The Italian Tiny House Project

The 2 rooms in this tiny house are full of unbelievable ambience, even with the old wall paper and curtains. 

The 2 rooms in this tiny house are full of unbelievable ambience, even with the old wall paper and curtains. 

Last summer, when we were least needing or wanting a project (we were up to our necks building a one-of-a-kind online business to sell Piemontese wine throughout Germany and the rest of Europe), we came across something that caught our attention and wouldn't let us go.  

My friend Annika from Sweden posted on an Italian renovation facebook page that she was starting to think about finding an apartment or other property in Italy that she and her family could use as a vacation spot and possibly retirement residence in the distant future.  It needed to be very affordable, it could require cosmetic work and should be exactly where she wanted to be. As happens on those kinds of open calls, the entire community chimed in with ideas and opinions.  I started scouring  the sites I knew for properties she might like.  I didn't find anything for her.  But, as destiny would have it, I found one that interested us.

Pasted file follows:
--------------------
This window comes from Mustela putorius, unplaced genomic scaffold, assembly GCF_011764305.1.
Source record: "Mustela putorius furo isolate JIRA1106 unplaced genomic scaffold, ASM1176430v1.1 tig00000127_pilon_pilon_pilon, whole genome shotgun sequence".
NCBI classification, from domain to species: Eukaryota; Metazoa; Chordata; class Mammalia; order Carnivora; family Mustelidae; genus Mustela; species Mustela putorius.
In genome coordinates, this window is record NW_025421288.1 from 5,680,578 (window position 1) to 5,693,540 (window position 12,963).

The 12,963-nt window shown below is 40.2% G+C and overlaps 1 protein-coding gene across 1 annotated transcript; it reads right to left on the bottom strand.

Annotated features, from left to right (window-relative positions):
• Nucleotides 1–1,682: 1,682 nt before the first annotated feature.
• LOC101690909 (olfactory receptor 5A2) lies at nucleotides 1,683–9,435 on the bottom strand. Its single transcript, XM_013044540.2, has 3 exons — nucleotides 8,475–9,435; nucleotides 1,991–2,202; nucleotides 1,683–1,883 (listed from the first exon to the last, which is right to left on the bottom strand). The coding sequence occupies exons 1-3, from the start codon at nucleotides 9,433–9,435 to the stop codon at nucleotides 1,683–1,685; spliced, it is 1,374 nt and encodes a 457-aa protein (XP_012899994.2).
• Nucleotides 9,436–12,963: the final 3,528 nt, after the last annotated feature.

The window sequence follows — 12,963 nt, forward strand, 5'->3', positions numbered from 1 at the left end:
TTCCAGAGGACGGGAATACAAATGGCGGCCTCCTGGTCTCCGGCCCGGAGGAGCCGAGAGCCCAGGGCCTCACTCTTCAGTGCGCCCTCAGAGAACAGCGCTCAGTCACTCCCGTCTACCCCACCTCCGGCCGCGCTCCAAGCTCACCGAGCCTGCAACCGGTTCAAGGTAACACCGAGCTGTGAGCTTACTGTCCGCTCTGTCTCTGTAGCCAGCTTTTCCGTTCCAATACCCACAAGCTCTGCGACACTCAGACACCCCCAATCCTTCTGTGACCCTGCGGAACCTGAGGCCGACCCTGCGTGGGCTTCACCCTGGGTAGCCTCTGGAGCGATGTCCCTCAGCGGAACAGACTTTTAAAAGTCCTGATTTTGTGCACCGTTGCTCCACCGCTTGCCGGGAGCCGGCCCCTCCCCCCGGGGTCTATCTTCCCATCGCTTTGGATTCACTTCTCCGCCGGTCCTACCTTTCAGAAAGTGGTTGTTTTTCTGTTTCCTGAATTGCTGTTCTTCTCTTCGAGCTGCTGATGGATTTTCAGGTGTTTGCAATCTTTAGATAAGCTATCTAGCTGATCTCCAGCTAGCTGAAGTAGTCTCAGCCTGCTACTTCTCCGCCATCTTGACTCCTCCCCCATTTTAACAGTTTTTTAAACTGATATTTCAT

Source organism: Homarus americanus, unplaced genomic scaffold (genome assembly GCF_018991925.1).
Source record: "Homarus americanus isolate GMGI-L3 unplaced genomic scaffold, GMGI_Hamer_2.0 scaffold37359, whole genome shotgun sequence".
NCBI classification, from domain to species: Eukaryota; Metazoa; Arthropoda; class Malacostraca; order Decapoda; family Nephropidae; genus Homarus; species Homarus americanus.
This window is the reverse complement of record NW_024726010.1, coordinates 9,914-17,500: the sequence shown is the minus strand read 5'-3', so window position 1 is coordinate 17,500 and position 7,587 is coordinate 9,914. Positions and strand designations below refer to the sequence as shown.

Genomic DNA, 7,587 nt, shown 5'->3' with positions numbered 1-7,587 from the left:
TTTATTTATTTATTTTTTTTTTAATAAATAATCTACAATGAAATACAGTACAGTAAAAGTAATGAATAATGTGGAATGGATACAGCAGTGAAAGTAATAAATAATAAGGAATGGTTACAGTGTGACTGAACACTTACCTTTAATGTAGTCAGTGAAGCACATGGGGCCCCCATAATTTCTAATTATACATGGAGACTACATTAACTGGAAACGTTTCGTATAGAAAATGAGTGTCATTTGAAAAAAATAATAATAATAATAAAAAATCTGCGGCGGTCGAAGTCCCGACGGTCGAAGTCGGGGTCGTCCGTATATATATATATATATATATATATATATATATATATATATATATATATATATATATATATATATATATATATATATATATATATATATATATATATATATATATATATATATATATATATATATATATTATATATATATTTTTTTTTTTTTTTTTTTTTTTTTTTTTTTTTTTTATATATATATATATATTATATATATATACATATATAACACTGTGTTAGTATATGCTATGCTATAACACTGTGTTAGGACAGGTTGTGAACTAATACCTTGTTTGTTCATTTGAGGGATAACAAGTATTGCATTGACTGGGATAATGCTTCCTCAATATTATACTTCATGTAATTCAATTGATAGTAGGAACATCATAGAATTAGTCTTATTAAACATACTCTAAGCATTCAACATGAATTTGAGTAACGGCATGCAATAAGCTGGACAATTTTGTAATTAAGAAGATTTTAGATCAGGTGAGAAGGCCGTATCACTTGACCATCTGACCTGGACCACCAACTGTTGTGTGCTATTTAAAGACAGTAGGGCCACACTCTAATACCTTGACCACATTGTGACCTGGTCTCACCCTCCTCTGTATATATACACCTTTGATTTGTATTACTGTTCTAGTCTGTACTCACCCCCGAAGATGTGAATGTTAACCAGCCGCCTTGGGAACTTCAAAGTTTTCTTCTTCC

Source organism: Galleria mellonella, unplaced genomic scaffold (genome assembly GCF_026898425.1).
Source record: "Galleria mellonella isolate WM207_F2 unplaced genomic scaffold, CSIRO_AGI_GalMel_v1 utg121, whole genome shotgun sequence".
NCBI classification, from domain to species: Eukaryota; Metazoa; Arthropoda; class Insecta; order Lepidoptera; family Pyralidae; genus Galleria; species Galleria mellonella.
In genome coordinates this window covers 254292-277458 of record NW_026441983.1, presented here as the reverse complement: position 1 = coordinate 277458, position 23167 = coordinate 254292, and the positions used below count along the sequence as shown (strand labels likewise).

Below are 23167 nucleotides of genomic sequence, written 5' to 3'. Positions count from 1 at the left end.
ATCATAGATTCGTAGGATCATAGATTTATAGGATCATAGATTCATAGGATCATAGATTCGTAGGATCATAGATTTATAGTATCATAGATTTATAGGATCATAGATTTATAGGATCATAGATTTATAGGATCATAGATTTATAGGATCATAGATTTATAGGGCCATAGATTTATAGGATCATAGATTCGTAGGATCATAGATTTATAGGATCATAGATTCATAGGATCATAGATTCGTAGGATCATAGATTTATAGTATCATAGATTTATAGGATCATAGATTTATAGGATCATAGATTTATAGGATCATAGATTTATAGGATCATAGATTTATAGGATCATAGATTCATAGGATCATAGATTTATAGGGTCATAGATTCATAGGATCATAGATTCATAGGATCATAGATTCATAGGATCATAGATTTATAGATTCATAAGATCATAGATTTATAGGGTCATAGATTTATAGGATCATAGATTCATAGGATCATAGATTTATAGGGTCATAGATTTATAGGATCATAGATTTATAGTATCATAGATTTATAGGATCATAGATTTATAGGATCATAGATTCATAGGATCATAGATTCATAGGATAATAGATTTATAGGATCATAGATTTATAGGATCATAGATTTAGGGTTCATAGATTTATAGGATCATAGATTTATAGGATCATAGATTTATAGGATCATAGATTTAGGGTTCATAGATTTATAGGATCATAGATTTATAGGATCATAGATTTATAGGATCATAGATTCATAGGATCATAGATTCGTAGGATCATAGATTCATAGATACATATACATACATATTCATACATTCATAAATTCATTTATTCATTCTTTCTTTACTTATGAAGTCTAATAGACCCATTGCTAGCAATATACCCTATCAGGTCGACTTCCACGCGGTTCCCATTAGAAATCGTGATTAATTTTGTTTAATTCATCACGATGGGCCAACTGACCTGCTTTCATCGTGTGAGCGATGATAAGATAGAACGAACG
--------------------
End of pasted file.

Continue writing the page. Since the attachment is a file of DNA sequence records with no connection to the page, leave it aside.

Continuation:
That particular property ended up getting sold almost before I could write an email requesting information.  But as I was letting go of the idea, another property popped up; it was half the price of the one I had seen previously, was closer to the area we have come to love, and had a smaller garden (an advantage to us as there is little gardening work to do).  It had about 48 square meters, or about 516 square feet, of living space and about 35 square meters of cellar space.  It was located just on the edge of the Langhe Barolo village of Novello, and enjoyed views both vineyards and the Alps.  It's located in a borgata of about 12 houses, full of life, kids, animals and friendly people. Yes, there's a connector street in the distance too, but that was a small compromise we were willing to make; we've since discovered that small, very well priced properties like this never stay on the market for long as they are quickly snapped up by locals who know the owners. 

The living space is upstairs, and the cellar opens up to a terrace which leads down to a small lower garden.  It's attached to other houses on both sides. 

The living space is upstairs, and the cellar opens up to a terrace which leads down to a small lower garden.  It's attached to other houses on both sides.